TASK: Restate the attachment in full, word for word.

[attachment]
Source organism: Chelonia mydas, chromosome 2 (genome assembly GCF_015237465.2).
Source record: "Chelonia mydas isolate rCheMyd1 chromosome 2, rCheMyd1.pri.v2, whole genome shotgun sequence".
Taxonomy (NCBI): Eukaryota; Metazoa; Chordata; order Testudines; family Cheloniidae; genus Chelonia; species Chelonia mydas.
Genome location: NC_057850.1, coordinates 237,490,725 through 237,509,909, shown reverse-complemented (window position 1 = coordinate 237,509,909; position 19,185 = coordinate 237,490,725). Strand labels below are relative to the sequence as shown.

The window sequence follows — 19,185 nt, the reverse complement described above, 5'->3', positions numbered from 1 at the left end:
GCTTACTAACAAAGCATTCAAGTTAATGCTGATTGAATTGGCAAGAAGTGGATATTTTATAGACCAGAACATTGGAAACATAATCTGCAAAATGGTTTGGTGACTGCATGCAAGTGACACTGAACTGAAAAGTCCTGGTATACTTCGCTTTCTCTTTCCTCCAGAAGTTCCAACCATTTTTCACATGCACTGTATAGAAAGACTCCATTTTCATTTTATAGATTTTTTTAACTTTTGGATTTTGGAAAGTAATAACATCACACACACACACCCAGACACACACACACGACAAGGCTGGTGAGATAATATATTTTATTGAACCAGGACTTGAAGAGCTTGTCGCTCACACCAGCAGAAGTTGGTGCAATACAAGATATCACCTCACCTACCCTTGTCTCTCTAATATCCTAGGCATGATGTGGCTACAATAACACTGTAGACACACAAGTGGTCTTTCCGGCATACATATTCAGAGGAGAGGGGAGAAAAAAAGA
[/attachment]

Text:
Source organism: Chelonia mydas, chromosome 2 (genome assembly GCF_015237465.2).
Source record: "Chelonia mydas isolate rCheMyd1 chromosome 2, rCheMyd1.pri.v2, whole genome shotgun sequence".
Taxonomy (NCBI): Eukaryota; Metazoa; Chordata; order Testudines; family Cheloniidae; genus Chelonia; species Chelonia mydas.
Genome location: NC_057850.1, coordinates 237,490,725 through 237,509,909, shown reverse-complemented (window position 1 = coordinate 237,509,909; position 19,185 = coordinate 237,490,725). Strand labels below are relative to the sequence as shown.

The window sequence follows — 19,185 nt, the reverse complement described above, 5'->3', positions numbered from 1 at the left end:
GCTTACTAACAAAGCATTCAAGTTAATGCTGATTGAATTGGCAAGAAGTGGATATTTTATAGACCAGAACATTGGAAACATAATCTGCAAAATGGTTTGGTGACTGCATGCAAGTGACACTGAACTGAAAAGTCCTGGTATACTTCGCTTTCTCTTTCCTCCAGAAGTTCCAACCATTTTTCACATGCACTGTATAGAAAGACTCCATTTTCATTTTATAGATTTTTTTAACTTTTGGATTTTGGAAAGTAATAACATCACACACACACACCCAGACACACACACACGACAAGGCTGGTGAGATAATATATTTTATTGAACCAGGACTTGAAGAGCTTGTCGCTCACACCAGCAGAAGTTGGTGCAATACAAGATATCACCTCACCTACCCTTGTCTCTCTAATATCCTAGGCATGATGTGGCTACAATAACACTGTAGACACACAAGTGGTCTTTCCGGCATACATATTCAGAGGAGAGGGGAGAAAAAAAGA